To test the tracking pivot bearing, bring arm to slightly less than zero which raises it above the platter by 10 mm or so.  Put on about 1 gram antiskate.  Give the arm a very gentle nudge inward.  It should glide inward half way then return to start of record.  Take off antiskate. Give the arm another gentle nudge.  It should glide to the center stop and glide back.  If you have an auto return this may not work because the arm can get stuck in the auto return mechanism.  But if it glides in its adjusted OK.



A good reason for plinth adjustment is because there are so many variables involved in VTA.  The mounting surface on a headshell may not be parallel to the record surface at play position and the arm pivot may be too high or too low for good VTA.  The distance from deck to record surface may also vary.  My arm had an adjustable arm pivot of from 43 mm to 53 mm and my platter was 28 mm from the table.  This gave me about 18 to 28 mm varience for the distance from the center of the tone-arm tube to the stylus.  The end result of plinth adjustment is to get VTA as close as possible.  Consider the standard head-shell in the diagram.


Several conditions play a part in VTA, the angle of the headshell addressing the record surface, the distance from headshell mounting surface to playing surface, and the angle of the stylus to the cartridge mounting brackets. These are a lot of considerationsI I have the opinion that VTAs vary with cartridge size, cartridge mounts and stylus. The only way to get it right is to mount the cartridge, set it on a record and adjust the plinth.  Use a computer microscope if you have one to check it.


Here my Shure M97x is close.  Notice the plinth is adjusted at platter height. it needed to come up some more.

There are other adjustments that take more time such as null points.  I have a discussion of a null point procedure here.


Five Wires

There are five wires to a tone-arm, two signal wires, two signal grounds and a chassis ground.  The chassis ground extends from the headshell base through the arm, shielding the other wires up to the preamp.  The chassis ground is meant to protect against outside electrometric interference and is needed since cartridge signals are so weak. These three grounds are all separate and should never contact eachother.  The two signal grounds are totally dedicated to signal.


Calculating PtoS and Overhang.

I calculated the PtoS on my table at 222 mm.  I did this by taking the average of the three head-shells I have and measuring the arm length which came in at 234 mm.  This gave me an arm length of 228 mm to 238 mm.  With this I can get an overhang of from 10 to 20 mm.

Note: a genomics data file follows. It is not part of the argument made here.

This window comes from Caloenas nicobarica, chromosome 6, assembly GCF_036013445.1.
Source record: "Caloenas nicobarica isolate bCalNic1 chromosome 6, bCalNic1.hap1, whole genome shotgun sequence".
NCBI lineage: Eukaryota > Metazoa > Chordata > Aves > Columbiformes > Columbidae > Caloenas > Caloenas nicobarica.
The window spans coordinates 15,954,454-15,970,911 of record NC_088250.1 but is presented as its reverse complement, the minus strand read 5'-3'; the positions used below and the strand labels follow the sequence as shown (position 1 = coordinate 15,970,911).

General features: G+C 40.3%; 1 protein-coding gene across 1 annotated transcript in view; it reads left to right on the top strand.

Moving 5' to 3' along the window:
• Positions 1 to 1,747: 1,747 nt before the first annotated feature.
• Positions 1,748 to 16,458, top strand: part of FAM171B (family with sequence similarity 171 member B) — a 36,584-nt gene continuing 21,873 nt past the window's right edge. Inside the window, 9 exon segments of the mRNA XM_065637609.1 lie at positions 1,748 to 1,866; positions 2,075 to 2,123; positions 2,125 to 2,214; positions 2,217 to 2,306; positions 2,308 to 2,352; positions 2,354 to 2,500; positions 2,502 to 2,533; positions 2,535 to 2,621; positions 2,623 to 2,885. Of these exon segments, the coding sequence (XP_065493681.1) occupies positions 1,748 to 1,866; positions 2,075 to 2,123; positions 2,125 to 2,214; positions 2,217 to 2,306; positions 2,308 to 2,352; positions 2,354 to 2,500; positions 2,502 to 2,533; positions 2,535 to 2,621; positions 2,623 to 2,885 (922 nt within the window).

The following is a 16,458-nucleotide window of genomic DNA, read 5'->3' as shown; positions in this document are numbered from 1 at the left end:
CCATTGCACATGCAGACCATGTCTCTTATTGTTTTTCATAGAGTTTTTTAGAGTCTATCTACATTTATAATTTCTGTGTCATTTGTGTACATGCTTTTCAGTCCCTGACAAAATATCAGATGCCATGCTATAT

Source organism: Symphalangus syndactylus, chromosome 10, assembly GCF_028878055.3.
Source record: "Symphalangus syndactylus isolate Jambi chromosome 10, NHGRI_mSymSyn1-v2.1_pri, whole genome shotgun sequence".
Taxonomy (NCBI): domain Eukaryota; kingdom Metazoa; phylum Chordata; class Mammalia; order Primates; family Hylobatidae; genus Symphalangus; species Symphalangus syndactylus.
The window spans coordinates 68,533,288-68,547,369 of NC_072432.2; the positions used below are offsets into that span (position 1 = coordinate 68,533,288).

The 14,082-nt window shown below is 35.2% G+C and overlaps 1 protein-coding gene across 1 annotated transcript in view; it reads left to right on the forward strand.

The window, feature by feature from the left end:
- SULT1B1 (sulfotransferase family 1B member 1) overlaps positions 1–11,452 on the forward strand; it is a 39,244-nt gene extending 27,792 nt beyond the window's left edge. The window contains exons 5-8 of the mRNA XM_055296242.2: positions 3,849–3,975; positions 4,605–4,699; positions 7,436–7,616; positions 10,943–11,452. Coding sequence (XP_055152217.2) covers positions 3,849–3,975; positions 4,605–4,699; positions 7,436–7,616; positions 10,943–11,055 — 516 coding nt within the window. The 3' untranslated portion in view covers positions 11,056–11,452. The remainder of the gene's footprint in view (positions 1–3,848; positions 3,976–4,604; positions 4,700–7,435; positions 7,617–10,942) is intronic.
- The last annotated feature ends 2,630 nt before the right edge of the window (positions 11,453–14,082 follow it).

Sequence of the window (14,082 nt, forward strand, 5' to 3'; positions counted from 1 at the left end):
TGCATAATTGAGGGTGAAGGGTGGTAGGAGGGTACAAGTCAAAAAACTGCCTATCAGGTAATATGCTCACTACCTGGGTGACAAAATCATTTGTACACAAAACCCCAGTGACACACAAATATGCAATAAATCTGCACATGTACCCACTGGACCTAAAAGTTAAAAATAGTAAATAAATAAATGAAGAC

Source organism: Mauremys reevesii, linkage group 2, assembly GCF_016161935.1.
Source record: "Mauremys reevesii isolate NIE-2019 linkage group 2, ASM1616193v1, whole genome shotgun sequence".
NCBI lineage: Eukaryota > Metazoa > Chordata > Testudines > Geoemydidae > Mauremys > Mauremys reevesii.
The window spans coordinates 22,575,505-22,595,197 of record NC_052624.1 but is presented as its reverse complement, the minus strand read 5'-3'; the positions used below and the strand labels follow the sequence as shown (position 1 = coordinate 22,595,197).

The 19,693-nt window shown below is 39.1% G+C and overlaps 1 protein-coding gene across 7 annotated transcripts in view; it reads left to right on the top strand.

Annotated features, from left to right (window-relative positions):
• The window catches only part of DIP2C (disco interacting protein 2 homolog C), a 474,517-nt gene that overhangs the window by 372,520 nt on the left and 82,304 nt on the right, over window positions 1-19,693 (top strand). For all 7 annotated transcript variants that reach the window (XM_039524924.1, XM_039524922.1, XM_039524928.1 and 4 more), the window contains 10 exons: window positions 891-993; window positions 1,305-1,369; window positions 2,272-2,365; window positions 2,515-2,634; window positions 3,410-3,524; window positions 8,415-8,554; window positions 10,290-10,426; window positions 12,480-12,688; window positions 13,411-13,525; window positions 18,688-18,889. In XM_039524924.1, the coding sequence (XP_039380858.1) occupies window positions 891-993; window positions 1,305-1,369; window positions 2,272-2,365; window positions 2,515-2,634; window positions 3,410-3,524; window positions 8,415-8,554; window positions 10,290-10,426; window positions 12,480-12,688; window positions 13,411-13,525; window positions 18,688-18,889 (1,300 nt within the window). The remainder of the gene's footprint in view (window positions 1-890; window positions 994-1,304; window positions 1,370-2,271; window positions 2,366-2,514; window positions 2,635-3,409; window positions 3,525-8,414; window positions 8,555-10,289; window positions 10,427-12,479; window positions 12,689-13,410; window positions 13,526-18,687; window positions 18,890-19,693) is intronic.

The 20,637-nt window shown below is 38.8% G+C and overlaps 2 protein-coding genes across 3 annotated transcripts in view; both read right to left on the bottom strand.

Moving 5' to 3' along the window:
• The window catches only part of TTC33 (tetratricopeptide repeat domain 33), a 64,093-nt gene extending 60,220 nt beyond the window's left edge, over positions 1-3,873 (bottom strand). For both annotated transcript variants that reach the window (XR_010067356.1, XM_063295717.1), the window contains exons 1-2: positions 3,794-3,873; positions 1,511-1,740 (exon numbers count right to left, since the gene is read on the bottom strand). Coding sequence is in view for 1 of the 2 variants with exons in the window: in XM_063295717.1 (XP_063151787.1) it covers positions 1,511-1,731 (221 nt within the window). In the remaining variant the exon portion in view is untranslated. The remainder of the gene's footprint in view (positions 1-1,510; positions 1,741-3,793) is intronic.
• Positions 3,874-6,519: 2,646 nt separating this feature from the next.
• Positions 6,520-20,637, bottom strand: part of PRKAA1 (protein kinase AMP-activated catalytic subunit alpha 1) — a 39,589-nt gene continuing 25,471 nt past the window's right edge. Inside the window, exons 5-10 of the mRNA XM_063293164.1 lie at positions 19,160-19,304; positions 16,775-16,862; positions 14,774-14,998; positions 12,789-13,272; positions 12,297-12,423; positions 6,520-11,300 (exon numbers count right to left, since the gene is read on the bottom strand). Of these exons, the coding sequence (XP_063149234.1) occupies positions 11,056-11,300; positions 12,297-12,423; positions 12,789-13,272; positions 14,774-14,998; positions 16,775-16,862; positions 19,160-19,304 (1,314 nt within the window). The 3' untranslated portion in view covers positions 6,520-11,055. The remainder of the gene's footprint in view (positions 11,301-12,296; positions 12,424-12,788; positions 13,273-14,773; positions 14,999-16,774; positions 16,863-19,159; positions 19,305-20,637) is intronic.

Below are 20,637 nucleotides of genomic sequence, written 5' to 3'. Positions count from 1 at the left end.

My Technics has a slightly longer 230 mm null point adjusted arm length, a 213 mm PtoS and therefore a 17 mm overhang but the arm angle is less so I didnít need 17 mm overhang.  I think that the overhang depends on a lot of things but it is usually around 1/13th of PtoS.

The table was eventually cut to 410 by 355 mm.  The spindle hole is 160 mm in from the front and left.  The spindle to motor was 180 mm so when I cut out the motor block it allowed a 4 mm rubber buffer.


I cut my initial 14 by 17 inch table from 2 pieces of 10-ply and pressured glued them together for a solid 1 Ĺ inch slab.  I then drilled out the pivot hole and cut a larger hole for the motor.  It was only later after I tested that I cut out the motor block.



I first installed the spindle at 6 1/2 inches from the front and 6 1/2 inches from the left.  From there I measured the motor location being 180 mm and the arm at 220 mm away from the spindle.  I then measured and installed the motor then began drilling out clearance for the tonearm base.  before drilling i calculated the distance and measured overhang. 




Doublechecking the overhang.

I put two marks at 12 and 20 mm past the spindle.  I then used my AT green and my M97e cartridge to make sure they both fall within the overhang. I really needed to get this part right.



Here is my motor with regulator and power supply



The motor was tested and then the motor block was cut out from the deck.  padding was glued to the sides so it would never come directly in contact with the deck.


Above is a sample taken from my new turntable.  it shows no rumble.  you can hear the recording here.



Above is a sample taken from my new Technics of the same passage.  It shows a slight rumble here.